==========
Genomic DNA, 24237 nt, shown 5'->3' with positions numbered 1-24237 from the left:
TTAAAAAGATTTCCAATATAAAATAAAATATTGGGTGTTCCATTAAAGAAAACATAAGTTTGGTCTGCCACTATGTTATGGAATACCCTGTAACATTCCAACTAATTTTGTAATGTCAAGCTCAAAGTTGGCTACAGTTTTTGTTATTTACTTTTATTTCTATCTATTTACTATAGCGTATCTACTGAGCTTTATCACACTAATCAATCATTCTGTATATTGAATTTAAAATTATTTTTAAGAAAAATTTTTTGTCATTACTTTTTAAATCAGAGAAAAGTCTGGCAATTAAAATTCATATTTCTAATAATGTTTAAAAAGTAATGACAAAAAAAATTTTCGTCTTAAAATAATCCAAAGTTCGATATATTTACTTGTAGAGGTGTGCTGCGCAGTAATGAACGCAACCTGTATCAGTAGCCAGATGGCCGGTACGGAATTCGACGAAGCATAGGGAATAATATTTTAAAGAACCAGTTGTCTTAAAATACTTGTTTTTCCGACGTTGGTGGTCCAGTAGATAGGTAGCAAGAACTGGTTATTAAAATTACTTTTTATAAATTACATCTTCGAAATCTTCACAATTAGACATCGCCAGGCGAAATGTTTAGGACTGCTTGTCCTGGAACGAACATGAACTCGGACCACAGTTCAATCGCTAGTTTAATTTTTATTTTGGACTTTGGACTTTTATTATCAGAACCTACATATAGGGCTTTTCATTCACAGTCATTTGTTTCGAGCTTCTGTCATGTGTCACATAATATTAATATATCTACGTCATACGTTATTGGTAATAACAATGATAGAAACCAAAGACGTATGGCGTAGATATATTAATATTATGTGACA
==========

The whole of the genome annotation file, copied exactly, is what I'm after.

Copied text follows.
Genomic DNA, 24237 nt, shown 5'->3' with positions numbered 1-24237 from the left:
TTAAAAAGATTTCCAATATAAAATAAAATATTGGGTGTTCCATTAAAGAAAACATAAGTTTGGTCTGCCACTATGTTATGGAATACCCTGTAACATTCCAACTAATTTTGTAATGTCAAGCTCAAAGTTGGCTACAGTTTTTGTTATTTACTTTTATTTCTATCTATTTACTATAGCGTATCTACTGAGCTTTATCACACTAATCAATCATTCTGTATATTGAATTTAAAATTATTTTTAAGAAAAATTTTTTGTCATTACTTTTTAAATCAGAGAAAAGTCTGGCAATTAAAATTCATATTTCTAATAATGTTTAAAAAGTAATGACAAAAAAAATTTTCGTCTTAAAATAATCCAAAGTTCGATATATTTACTTGTAGAGGTGTGCTGCGCAGTAATGAACGCAACCTGTATCAGTAGCCAGATGGCCGGTACGGAATTCGACGAAGCATAGGGAATAATATTTTAAAGAACCAGTTGTCTTAAAATACTTGTTTTTCCGACGTTGGTGGTCCAGTAGATAGGTAGCAAGAACTGGTTATTAAAATTACTTTTTATAAATTACATCTTCGAAATCTTCACAATTAGACATCGCCAGGCGAAATGTTTAGGACTGCTTGTCCTGGAACGAACATGAACTCGGACCACAGTTCAATCGCTAGTTTAATTTTTATTTTGGACTTTGGACTTTTATTATCAGAACCTACATATAGGGCTTTTCATTCACAGTCATTTGTTTCGAGCTTCTGTCATGTGTCACATAATATTAATATATCTACGTCATACGTTATTGGTAATAACAATGATAGAAACCAAAGACGTATGGCGTAGATATATTAATATTATGTGACA